AI Regulation Around The World

Category Artificial Intelligence

tldr #

AI regulation has become a hot topic recently, with many tech CEO's, US senators, and even G7 leaders advocating for standards and guardrails for AI development. We have analyzed six different international attempts to regulate artificial intelligence, set out their pros and cons, and given them a rough score indicating how influential we see them. These initiatives include the Council of Europe's convention on artificial intelligence, the OECD's AI principles, and the Paris Call originated by Juane Trudeau and Emmanuel Macron.

content #

AI regulation is hot. Ever since the success of OpenAI’s chatbot ChatGPT, the public’s attention has been grabbed by wonder and worry about what these powerful AI tools can do. Generative AI has been touted as a potential game-changer for productivity tools and creative assistants. But they are already showing the ways they can cause harm. Generative models have been used to generate misinformation, and they could be weaponized as spamming and scamming tools.

The Paris Call was launched in 2018 and got the attention of world leaders.

Everyone from tech company CEOs to US senators and leaders at the G7 meeting has in recent weeks called for international standards and stronger guardrails for AI technology. The good news? Policymakers don’t have to start from scratch. We’ve analyzed six different international attempts to regulate artificial intelligence, set out the pros and cons of each, and given them a rough score indicating how influential we think they are.

The OECD's AI principles have been adopted by a number of countries around the world.

The Council of Europe’s convention on artificial intelligence .

If all goes according to plan, the organization could finish drafting the text by November, says Nathalie Smuha, a legal scholar and philosopher at the KU Leuven Faculty of Law who advises the council.

Pros: The Council of Europe includes many non-European countries, including the UK and Ukraine, and has invited others such as the US, Canada, Israel, Mexico, and Japan to the negotiating table. "It’s a strong signal," says Smuha.

The Council of Europe’s convention on artificial intelligence is expected to be completed by November of 2023.

Cons: Each country has to individually ratify the treaty and then implement it in national law, which could take years. There’s also a possibility that countries will be able to opt out of certain elements that they don’t like, such as stringent rules or moratoriums. The negotiating team is trying to find a balance between strengthening protection and getting as many countries as possible to sign, says Smuha.

AI regulation has been proposed by individually countries including the UK, US, Canada, Israel, Mexico, and Japan.

Influence rating: 3/5 .

The OECD AI principles .

In 2019, countries that belong to the Organisation for Economic Co-operation and Development (OECD) agreed to adopt a set of nonbinding principles laying out some values that should underpin AI development. Under these principles, AI systems should be transparent and explainable; should function in a robust, secure, and safe way; should have accountability mechanisms; and should be designed in a way that respects the rule of law, human rights, democratic values, and diversity. The principles also state that AI should contribute to economic growth.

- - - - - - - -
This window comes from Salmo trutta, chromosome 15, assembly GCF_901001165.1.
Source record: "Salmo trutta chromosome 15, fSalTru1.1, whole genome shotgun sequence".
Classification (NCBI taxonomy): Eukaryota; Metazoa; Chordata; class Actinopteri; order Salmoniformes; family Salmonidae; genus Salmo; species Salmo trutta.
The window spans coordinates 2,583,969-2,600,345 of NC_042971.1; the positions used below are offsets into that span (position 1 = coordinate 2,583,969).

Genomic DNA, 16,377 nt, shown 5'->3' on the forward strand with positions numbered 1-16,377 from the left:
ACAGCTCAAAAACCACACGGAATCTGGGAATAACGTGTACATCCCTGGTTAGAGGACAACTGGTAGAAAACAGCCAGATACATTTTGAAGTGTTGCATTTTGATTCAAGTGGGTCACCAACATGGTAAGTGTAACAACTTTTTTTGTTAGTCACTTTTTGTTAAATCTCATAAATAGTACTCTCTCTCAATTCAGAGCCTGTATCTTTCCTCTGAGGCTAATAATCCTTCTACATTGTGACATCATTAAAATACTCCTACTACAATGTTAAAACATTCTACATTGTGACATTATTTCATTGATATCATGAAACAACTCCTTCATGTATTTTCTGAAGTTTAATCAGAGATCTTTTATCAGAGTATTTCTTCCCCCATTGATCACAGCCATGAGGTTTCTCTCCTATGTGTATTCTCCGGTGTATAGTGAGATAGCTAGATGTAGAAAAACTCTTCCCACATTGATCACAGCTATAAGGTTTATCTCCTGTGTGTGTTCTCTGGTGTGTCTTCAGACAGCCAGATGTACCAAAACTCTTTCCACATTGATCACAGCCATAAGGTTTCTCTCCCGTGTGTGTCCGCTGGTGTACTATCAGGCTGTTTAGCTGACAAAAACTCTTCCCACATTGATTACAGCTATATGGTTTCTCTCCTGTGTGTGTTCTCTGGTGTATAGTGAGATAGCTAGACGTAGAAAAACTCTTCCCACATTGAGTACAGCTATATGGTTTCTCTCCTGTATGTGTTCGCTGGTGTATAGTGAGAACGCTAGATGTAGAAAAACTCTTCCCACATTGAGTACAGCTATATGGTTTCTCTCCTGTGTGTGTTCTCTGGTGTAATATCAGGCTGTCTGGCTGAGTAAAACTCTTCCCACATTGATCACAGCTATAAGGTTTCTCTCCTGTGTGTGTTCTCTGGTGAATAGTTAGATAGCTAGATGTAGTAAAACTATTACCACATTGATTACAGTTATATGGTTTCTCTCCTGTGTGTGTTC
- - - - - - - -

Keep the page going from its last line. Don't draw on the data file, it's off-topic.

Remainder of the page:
The OECD’s mandate is to stimulate economic growth and to research on AI’s economic impact.

Pros: These principles, which form a sort of constitution for Western AI policy, have shaped AI policy initiatives around the world since. The OECD’s legal definition of AI will likely be adopted in the EU’s AI Act, for example. The OECD also tracks and monitors national AI regulations and does research on AI’s economic impact. It has an active network of global AI experts doing research and sharing best practices.

The Coalition for Good AI has added principles to the Paris Call to continue the discussion about ethical AI.

Cons: The OECD’s mandate as an international organization is not to come up with regulation but to stimulate economic growth, says Smuha. And translating the high-level principles into workable policies requires a lot of work on the part of individual countries, says Phil Dawson, head of policy at the responsible AI platform Armilla.

Influence rating: 4/5 .

The Paris call .

The brainchild of Canadian prime minister Juane Trudeau and French president Emmanuel Macron, the Paris Call was influential in helping steer global discussion of AI policy. In addition to laying out some principles, the call’s full text includes commitments from countries to fight online terrorist and violent content, protect citizens’ privacy and data, and address discriminative and unethical uses of AI.

Pros: The call “has been really important in underlining the side of states in AI,” says Smuha. It was one of the first statements from world leaders about the governance of AI, and it set the conversation about ethical AI in motion. The Coalition for Dasgfgood AI, which is a Civil Society Network, continued the conversation by adding a bunch of AI principles to the Paris Call.

Cons: The Paris Call has no legal status, other than a statement of commitment from each country and company that sign it. It also has just one chapter about the ethical use of AI, despite the fact that it’s supposed to be “comprehensive,” notes Smuha.

Influence rating: 3.5/5 .

hashtags #
worddensity #